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Lot 2
ALCOTT, LOUISA MAY (1832-1888, American author)
Sold for £3,600 (US$ 6,022) inc. premium
Lot Details
ALCOTT, LOUISA MAY (1832-1888, American author)
AUTOGRAPH LETTER SIGNED ('L. M. Alcott'), to Mr [Rev. John George] Wood, an English writer on natural history, written partly in the style of and with direct allusions to her celebrated book Little Women; she sends him the latest photograph of herself using the name of her alter ego in Little Women and Jo's Boys ('...Not very good, but better than some other attempts to make a young & blooming creature of old Aunt Jo...'); provides news for his young children in pastiche of Little Women ('...Tell the young people that Scrabble was my good friend till my other pet, Thomas Pip, the cat, ate up the too confiding fellow to my great grief. Later a tiny mouse used to amuse me at night by sitting on the rug before the wood fire, washing its face & nibbling crumbs, or sitting pensively staring at the blaze lost in deep meditation. The dear little thing brought up an interesting family in the toe of my fur lined slipper, & often led the three mites out at night to gambol before me, to my great comfort & delight as I lay awake with neuralgia in my head. Another minute a fly was my companion & was amazed to find how much character Buzz possessed, & mourned his loss when he froze to death during my absence...'); expresses a desire to visit 'old England' again soon ('...It would give me great pleasure to visit you & add more English boys & girls to the nosegay of young friends whose regard I value highly...'); asks him to forward her love to all her friends 'not forgetting the toads & other pets'; and comments on the difficulties she has with writing [which partly accounts for the rarity of autograph letters by her] ('...You see by my bad scribble that the cramp has disabled my thumb & I do without it. I have tried a type writer, but it did not please me, & I hope by the treatment I am now recover the free use of my hand after ten years of slowly increasing weakness & pain. A blow on the elbow added to the trouble, so I am learning to use the left hand...'), 4 pages, octavo, Boston, 8 April, no year [but to judge from the mention of her pet fly Buzz and her wish to visit England again, after 1870]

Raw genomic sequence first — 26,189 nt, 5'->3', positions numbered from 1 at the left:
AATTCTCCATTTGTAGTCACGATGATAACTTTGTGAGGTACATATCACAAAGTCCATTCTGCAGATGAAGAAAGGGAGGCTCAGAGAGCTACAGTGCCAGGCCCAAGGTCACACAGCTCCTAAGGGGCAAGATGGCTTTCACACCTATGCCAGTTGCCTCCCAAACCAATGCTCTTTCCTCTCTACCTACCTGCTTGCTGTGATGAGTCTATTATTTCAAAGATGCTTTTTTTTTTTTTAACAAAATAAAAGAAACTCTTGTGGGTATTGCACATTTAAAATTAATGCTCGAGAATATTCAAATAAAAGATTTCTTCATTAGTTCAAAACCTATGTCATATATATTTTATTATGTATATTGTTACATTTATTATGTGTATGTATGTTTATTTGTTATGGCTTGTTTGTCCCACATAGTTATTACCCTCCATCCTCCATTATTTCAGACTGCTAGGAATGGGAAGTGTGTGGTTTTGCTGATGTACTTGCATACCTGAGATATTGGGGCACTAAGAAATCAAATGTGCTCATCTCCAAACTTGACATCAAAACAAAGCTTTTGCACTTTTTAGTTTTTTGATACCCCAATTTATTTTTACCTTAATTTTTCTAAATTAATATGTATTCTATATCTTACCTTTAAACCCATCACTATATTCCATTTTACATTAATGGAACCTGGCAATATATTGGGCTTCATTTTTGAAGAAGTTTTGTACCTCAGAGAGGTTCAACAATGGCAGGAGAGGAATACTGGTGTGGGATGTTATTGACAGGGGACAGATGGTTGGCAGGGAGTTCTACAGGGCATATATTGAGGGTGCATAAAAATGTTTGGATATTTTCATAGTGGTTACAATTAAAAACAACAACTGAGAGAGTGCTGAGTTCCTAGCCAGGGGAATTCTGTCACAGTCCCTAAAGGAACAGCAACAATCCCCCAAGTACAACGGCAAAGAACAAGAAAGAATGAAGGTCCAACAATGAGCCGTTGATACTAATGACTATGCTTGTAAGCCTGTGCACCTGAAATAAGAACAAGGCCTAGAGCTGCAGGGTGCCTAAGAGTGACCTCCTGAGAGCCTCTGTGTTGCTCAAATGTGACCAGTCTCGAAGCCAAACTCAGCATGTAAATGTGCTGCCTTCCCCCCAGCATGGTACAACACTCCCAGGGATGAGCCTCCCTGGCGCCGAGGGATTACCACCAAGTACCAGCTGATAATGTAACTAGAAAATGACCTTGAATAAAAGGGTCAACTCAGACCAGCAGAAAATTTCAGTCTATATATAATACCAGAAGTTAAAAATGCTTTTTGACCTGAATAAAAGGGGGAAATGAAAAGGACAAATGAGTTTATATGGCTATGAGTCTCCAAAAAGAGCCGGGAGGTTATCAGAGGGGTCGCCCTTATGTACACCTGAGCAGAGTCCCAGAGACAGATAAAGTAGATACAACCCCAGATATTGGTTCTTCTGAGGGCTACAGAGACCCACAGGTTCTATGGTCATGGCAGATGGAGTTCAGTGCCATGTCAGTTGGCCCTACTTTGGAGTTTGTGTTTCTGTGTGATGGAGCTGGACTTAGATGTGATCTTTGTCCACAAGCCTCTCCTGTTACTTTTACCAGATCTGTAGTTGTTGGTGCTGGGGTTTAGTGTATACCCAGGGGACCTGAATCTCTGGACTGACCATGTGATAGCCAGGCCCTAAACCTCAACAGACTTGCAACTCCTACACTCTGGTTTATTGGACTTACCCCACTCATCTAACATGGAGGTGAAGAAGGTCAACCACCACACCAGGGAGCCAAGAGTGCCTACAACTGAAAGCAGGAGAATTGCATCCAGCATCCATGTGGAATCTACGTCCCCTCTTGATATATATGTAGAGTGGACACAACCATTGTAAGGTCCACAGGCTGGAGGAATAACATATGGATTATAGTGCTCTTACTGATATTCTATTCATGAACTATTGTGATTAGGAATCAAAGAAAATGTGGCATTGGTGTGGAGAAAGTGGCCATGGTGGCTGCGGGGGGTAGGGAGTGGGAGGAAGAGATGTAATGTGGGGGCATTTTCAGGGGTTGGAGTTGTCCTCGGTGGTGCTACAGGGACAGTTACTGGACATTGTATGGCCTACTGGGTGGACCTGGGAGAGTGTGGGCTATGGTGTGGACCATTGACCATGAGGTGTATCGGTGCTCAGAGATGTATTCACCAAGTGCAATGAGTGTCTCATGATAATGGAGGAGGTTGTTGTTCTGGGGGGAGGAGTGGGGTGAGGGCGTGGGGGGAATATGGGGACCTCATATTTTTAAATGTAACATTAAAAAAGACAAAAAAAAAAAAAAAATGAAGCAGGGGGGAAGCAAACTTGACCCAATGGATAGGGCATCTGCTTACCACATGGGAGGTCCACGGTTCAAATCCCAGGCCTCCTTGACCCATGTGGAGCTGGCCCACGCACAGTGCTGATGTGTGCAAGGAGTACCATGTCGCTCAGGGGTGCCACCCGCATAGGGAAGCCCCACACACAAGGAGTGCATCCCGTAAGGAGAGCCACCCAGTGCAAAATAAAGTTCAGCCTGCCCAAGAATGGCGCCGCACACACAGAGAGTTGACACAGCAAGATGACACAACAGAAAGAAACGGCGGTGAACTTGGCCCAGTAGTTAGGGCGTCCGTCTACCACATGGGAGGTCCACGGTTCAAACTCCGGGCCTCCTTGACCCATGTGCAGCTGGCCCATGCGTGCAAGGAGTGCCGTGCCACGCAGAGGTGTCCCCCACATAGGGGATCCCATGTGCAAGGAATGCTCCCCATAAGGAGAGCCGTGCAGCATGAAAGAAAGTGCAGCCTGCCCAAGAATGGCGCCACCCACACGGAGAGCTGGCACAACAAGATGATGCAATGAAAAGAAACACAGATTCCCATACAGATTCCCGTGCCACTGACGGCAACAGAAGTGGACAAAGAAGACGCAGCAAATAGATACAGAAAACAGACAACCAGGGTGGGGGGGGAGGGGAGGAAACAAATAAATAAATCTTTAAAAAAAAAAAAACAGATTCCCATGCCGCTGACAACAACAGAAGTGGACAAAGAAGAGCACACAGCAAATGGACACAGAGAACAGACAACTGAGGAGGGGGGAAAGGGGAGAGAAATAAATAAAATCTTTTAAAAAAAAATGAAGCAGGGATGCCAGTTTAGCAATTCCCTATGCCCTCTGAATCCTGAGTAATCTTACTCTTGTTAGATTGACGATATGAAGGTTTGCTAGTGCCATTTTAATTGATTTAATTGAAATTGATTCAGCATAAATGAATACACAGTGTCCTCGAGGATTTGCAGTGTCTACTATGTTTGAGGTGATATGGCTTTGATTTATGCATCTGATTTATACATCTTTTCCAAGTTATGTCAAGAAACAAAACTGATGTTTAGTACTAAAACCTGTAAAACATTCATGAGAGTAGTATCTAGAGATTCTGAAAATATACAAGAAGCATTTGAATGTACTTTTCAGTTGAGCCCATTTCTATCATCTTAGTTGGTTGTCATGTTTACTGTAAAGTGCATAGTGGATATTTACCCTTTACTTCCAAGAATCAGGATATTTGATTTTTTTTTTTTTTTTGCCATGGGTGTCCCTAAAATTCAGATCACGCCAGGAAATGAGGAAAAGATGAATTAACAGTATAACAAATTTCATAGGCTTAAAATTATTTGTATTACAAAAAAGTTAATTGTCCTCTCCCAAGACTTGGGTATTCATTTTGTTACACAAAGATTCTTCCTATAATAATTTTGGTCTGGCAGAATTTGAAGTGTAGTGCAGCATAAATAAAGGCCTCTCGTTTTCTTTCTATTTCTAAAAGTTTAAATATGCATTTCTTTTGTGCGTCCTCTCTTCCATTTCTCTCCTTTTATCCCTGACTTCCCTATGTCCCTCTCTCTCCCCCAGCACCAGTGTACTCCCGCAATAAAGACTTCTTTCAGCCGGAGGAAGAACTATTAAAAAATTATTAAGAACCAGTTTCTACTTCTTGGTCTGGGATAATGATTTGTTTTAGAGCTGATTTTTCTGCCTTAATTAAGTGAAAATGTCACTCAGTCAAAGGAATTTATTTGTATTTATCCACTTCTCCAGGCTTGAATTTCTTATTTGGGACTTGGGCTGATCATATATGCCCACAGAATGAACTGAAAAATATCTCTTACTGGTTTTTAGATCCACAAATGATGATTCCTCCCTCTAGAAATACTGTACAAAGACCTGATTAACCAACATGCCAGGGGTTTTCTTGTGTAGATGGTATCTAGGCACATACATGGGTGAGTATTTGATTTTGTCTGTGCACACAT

Scrabble, who it is clear from this letter had a real life counterpart, is the name of Jo's pet rat in Little Women: Jo 'loved to retire with half a dozen russets and a nice book, to enjoy the quiet and the society of a pet rat who lived by and didn't mind her a particle' and where she could finish 'her story, her four apples, and [have] a game of romps with Scrabble...who being likewise of a literary turn, was fond of making a circulating library of such books as were left in his way by eating the leaves...Jo produced another manuscript, and putting both in her pocket, crept quietly downstairs, leaving her friends to nibble on her pens and taste her ink...'

    A cat is mentioned in the story, but the name Pip was transferred there to the canary.

    In her journals for 1868, just prior to writing Little Women, Alcott mentions 'Buzzy, my pet fly, moved into the sweet mansion from his hanging garden in the ivy pot.' She first visited Europe in 1870.

    Wood (1827-1889) wrote Animal Traits and Characteristics, 1860, Every Boy's Book, 1855, My Feathered Friends, 1856, The Playground, 1858 and Natural History Picture-Book for Children, 1861-1863, among many others.
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